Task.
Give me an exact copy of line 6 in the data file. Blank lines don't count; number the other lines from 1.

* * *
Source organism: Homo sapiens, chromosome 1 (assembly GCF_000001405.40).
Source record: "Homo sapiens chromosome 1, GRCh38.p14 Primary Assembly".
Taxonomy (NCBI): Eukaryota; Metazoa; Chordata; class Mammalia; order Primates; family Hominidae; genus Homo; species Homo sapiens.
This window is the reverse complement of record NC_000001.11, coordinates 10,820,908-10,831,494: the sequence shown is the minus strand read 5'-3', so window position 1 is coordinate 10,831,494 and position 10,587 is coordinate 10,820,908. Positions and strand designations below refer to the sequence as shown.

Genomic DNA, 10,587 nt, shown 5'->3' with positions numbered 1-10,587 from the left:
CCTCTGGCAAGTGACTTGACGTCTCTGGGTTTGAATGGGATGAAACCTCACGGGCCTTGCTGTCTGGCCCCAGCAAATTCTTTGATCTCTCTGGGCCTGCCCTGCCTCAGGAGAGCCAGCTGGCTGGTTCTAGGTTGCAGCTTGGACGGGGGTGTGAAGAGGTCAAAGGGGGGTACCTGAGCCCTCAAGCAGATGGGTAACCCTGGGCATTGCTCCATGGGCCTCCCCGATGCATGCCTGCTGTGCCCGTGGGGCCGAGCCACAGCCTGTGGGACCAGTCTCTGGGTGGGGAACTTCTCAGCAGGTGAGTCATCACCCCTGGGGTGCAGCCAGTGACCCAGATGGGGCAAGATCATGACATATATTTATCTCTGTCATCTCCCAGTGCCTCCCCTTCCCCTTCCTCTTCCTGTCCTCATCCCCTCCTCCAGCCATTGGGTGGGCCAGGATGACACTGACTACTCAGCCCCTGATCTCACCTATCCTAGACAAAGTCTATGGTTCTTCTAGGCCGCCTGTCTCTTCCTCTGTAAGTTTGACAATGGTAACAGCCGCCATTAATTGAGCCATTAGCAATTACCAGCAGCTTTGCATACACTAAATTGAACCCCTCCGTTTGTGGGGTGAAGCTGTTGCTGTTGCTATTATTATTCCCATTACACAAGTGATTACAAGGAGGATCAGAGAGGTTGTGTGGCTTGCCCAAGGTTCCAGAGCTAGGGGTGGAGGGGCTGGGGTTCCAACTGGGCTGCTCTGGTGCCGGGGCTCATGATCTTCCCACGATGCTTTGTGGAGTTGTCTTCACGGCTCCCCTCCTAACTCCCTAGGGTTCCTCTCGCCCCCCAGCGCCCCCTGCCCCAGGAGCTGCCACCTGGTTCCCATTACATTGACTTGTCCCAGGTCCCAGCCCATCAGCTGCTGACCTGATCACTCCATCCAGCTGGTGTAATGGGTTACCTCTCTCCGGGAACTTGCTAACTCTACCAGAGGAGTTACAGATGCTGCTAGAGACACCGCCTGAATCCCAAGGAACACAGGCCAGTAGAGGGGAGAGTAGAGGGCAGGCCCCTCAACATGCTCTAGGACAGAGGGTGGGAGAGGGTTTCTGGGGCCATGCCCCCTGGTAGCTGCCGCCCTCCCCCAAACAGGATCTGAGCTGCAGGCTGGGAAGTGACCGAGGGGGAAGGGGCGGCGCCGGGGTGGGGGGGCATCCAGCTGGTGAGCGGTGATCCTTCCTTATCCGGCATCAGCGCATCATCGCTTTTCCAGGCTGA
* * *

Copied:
CCTCTGGCAAGTGACTTGACGTCTCTGGGTTTGAATGGGATGAAACCTCACGGGCCTTGCTGTCTGGCCCCAGCAAATTCTTTGATCTCTCTGGGCCTGCCCTGCCTCAGGAGAGCCAGCTGGCTGGTTCTAGGTTGCAGCTTGGACGGGGGTGTGAAGAGGTCAAAGGGGGGTACCTGAGCCCTCAAGCAGATGGGTAACCCTGGGCATTGCTCCATGGGCCTCCCCGATGCATGCCTGCTGTGCCCGTGGGGCCGAGCCACAGCCTGTGGGACCAGTCTCTGGGTGGGGAACTTCTCAGCAGGTGAGTCATCACCCCTGGGGTGCAGCCAGTGACCCAGATGGGGCAAGATCATGACATATATTTATCTCTGTCATCTCCCAGTGCCTCCCCTTCCCCTTCCTCTTCCTGTCCTCATCCCCTCCTCCAGCCATTGGGTGGGCCAGGATGACACTGACTACTCAGCCCCTGATCTCACCTATCCTAGACAAAGTCTATGGTTCTTCTAGGCCGCCTGTCTCTTCCTCTGTAAGTTTGACAATGGTAACAGCCGCCATTAATTGAGCCATTAGCAATTACCAGCAGCTTTGCATACACTAAATTGAACCCCTCCGTTTGTGGGGTGAAGCTGTTGCTGTTGCTATTATTATTCCCATTACACAAGTGATTACAAGGAGGATCAGAGAGGTTGTGTGGCTTGCCCAAGGTTCCAGAGCTAGGGGTGGAGGGGCTGGGGTTCCAACTGGGCTGCTCTGGTGCCGGGGCTCATGATCTTCCCACGATGCTTTGTGGAGTTGTCTTCACGGCTCCCCTCCTAACTCCCTAGGGTTCCTCTCGCCCCCCAGCGCCCCCTGCCCCAGGAGCTGCCACCTGGTTCCCATTACATTGACTTGTCCCAGGTCCCAGCCCATCAGCTGCTGACCTGATCACTCCATCCAGCTGGTGTAATGGGTTACCTCTCTCCGGGAACTTGCTAACTCTACCAGAGGAGTTACAGATGCTGCTAGAGACACCGCCTGAATCCCAAGGAACACAGGCCAGTAGAGGGGAGAGTAGAGGGCAGGCCCCTCAACATGCTCTAGGACAGAGGGTGGGAGAGGGTTTCTGGGGCCATGCCCCCTGGTAGCTGCCGCCCTCCCCCAAACAGGATCTGAGCTGCAGGCTGGGAAGTGACCGAGGGGGAAGGGGCGGCGCCGGGGTGGGGGGGCATCCAGCTGGTGAGCGGTGATCCTTCCTTATCCGGCATCAGCGCATCATCGCTTTTCCAGGCTGA